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UBC Theses and Dissertations

Detection of malignancy associated changes in cervical cell nuclei using feed-forward neural networks Kemp, Roger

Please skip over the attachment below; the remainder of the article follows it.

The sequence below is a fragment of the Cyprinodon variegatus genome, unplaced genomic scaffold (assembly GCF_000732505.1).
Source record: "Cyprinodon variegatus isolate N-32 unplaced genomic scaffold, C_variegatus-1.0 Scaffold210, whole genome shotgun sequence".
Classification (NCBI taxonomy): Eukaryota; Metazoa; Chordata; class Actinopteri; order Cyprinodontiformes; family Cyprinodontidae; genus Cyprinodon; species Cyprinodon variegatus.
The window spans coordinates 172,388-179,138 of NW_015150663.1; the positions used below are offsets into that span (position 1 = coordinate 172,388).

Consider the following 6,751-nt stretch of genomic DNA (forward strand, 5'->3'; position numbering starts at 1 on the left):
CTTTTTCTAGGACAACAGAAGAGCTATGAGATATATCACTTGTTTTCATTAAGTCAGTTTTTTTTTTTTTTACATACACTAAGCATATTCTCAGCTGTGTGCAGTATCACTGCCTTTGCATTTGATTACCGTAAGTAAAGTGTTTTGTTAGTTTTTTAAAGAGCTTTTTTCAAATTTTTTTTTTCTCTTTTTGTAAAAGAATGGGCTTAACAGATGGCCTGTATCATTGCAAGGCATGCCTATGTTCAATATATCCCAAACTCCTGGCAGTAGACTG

It has been recognized that normal cells in the presence of a precancerous lesion undergo subtle changes that affect the DNA distribution in their nuclei. These changes have been termed Malignancy Associated Changes (MACs). This thesis examines the design of a classifier that separates normal slides from slides containing MACs in the presence of a severely dysplastic lesion. Classifiers were designed using discrimiriant functions and feed-forward neural net works with various structures. The discriminant function correctly separated MACs from normal cells with a classification rate of 61.6% for a 16904 cell test set. Neural network classifiers were able to achieve up to 72.5% separation for this cell-by-cell classification task when four hidden units were used. Using more than four hidden units led to a decline ill the test set performaice. The slide-by-slide classification rates were calculated for each classifier based on the distribution of classifier values for the cells on each slide. The discriminant function scored 695% on the test set containing 197 slides. The neural network classifiers all scored between 74% and 77% when used for slide-by-slide classification.

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